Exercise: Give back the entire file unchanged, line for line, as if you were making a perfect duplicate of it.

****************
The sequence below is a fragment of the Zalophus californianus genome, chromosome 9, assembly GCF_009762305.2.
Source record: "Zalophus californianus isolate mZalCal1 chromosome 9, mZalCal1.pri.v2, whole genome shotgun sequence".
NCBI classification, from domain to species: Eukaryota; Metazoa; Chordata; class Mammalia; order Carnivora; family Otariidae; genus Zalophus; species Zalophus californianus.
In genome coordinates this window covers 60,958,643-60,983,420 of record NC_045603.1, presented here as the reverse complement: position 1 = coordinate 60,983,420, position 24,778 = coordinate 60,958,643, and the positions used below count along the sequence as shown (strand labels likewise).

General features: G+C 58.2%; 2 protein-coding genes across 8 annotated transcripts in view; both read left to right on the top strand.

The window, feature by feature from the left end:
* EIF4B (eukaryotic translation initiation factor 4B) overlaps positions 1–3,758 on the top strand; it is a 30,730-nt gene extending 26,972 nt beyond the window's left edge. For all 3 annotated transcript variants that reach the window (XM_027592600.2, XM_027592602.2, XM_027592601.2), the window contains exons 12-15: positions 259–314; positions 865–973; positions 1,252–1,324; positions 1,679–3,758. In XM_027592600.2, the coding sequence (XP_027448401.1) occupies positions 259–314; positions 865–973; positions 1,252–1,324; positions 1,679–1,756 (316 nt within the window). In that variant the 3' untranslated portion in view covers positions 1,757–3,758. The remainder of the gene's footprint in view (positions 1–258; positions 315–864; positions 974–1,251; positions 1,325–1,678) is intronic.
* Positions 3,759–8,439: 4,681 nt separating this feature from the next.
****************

The sequence below is a fragment of the Zalophus californianus genome, chromosome 9, assembly GCF_009762305.2.
Source record: "Zalophus californianus isolate mZalCal1 chromosome 9, mZalCal1.pri.v2, whole genome shotgun sequence".
NCBI classification, from domain to species: Eukaryota; Metazoa; Chordata; class Mammalia; order Carnivora; family Otariidae; genus Zalophus; species Zalophus californianus.
In genome coordinates this window covers 60,958,643-60,983,420 of record NC_045603.1, presented here as the reverse complement: position 1 = coordinate 60,983,420, position 24,778 = coordinate 60,958,643, and the positions used below count along the sequence as shown (strand labels likewise).

General features: G+C 58.2%; 2 protein-coding genes across 8 annotated transcripts in view; both read left to right on the top strand.

The window, feature by feature from the left end:
* EIF4B (eukaryotic translation initiation factor 4B) overlaps positions 1–3,758 on the top strand; it is a 30,730-nt gene extending 26,972 nt beyond the window's left edge. For all 3 annotated transcript variants that reach the window (XM_027592600.2, XM_027592602.2, XM_027592601.2), the window contains exons 12-15: positions 259–314; positions 865–973; positions 1,252–1,324; positions 1,679–3,758. In XM_027592600.2, the coding sequence (XP_027448401.1) occupies positions 259–314; positions 865–973; positions 1,252–1,324; positions 1,679–1,756 (316 nt within the window). In that variant the 3' untranslated portion in view covers positions 1,757–3,758. The remainder of the gene's footprint in view (positions 1–258; positions 315–864; positions 974–1,251; positions 1,325–1,678) is intronic.
* Positions 3,759–8,439: 4,681 nt separating this feature from the next.